By midafternoon the salmonflies diminished, but the trout still remembered the giant bugs and our dry patterns continued to produce a fish now and then. More productive were the droppers we were using. Small Princes or other nymphs were attached to the bend of the hook on our salmonfly imitations with 2 feet of 4X tippet material and weighted just enough to sink a couple of feet below the floating bug. Although the system occasionally tangled, the rewards were obvious, as the greater percentage of the fish hooked during the heat of the day fell for the sunken fly.
We usually fished this system until the shadows grew long and we arrived at our preassigned campsite. There are 14 boater camps in the canyon. Floaters must register for each night’s stay prior to starting the float. In addition to the boater camps, 11 hiker camps are located along the river, positioned near the four trails leading down into the canyon.
Due to the steepness of the canyon, every flat area seemed to be one of the designated camps. A wooden post with a white number marks all sites. The rules for these low-impact camps are strictly enforced. Campers must preregister and pay a fee of $10 per person per day; the maximum length of stay in the canyon is two nights; wood fires are not allowed; washable, reusable toilet systems are also required; and all trash must be packed out, including human waste and the ashes from fire pans. As a result of these stringent regulations, when you arrive at camp, you wouldn’t even know it was a camp at all if it weren’t for the numbered post and the leveled tent areas.
Once at camp, we gathered our dry bags containing personal gear and everyone chose their sleeping spot. Some put up tents; others chose to simply throw down a pad and sleeping bag and sleep under the stars. There was no chance of rain, and no mosquitoes to worry about, so this option was favored by at least half of our party.
After we made our nest, most of us hit the water again, wading and fishing until the whistle for hors d’oeuvres and wine came from camp. Then it was time for a hearty meal cooked over charcoal. Evenings were spent with camaraderie and stargazing, until it cooled off enough for the peaceful rhythm of the river to lull all into a deep slumber.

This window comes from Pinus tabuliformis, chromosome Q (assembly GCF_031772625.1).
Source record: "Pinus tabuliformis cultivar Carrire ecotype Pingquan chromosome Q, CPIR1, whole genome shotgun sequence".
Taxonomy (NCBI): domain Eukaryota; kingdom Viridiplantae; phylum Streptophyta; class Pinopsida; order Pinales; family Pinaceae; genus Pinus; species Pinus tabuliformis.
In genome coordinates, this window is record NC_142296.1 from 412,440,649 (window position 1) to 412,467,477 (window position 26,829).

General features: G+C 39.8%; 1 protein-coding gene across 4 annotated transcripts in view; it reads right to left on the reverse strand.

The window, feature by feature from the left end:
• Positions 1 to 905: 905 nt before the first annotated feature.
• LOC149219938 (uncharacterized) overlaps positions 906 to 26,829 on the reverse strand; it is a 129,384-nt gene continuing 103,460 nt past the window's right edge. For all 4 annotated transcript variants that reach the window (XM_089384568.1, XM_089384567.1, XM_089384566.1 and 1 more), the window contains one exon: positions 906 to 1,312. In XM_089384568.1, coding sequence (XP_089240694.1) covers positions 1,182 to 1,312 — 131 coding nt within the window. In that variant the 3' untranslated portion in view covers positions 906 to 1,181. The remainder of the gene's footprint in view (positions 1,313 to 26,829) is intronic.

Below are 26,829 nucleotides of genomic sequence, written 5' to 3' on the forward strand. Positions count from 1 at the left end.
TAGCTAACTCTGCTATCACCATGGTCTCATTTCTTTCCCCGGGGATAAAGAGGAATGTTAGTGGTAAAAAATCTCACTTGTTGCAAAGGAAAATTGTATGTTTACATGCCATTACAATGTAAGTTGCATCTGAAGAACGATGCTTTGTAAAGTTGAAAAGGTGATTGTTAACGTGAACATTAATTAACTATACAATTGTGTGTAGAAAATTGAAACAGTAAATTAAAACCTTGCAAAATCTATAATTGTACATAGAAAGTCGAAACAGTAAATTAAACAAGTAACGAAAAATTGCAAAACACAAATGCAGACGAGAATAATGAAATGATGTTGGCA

The Gunnison River starts in the small town of Almont, where the Taylor and East rivers merge, about 10 miles north of the town of Gunnison. It flows for approximately 20 miles before spilling into Blue Mesa Reservoir, the largest reservoir in Colorado. The river then flows a short distance to Crystal Reservoir. Known as the upper Gunnison, the stretch from Almont down to the reservoir is the most accessible section of the river. It is also the most heavily fished. Rainbow, brown, cutthroat, and cuttbow trout are found in the upper river, as well as Kokanee salmon that run each fall from Blue Mesa Reservoir to the Roaring Judy fish hatchery on East River.
Below Crystal Reservoir the river drops down into the famous Black Canyon. Access here is limited to a few steep trails from the canyon rim, which towers 2,700 feet above the river in some places. Below the Black Canyon the river enters the Gunnison River Gorge—the section of our float—which extends to the junction with the North Fork of the Gunnison. The river from Blue Mesa Reservoir down to the North Fork is designated as “Gold Medal Water” by the state of Colorado. The entire river from Crystal Reservoir to the confluence with the North Fork is open to the public for fishing.
From the North Fork downstream, the river flows mostly through ranchland, with little access, all the way to its confluence with the Colorado River in the city of Grand Junction. The Gunnison River holds the distinction of being the largest river in Colorado whose entire basin lies within the boundaries of the state.
Fishing the Gorge
There are a few options when fishing the Gunnison Gorge. Taking a guided rafting/fishing excursion with a licensed outfitter, where all you need to be concerned with is your fishing and when the next meal will be placed in front of you, seems the most luxurious yet practical option, due to the canyon’s limited access. All you have to do is show up and hike down to the river. The rafting and camping gear has already been transported down to the river by the guides or by horses.
Private parties can do the float, but if you choose to do so you must transport all of you own gear or hire Larry Franks, a licensed horse packer,(970) 323-0115, to pack your gear in for you. Take-out is at Gunnison River Pleasure Park, just past the confluence with the North Fork. Call Pleasure Park, (970) 872-2525, for shuttles and arrangements if you plan to float the river on your own. You can also hire Leroy Jagodinski, proprietor of Pleasure Park, to run you upstream to the Smith Fork in his jet boat (Jagodinski holds the only license to do this), where you can then either float out in small boat or wade back down to the Pleasure Park.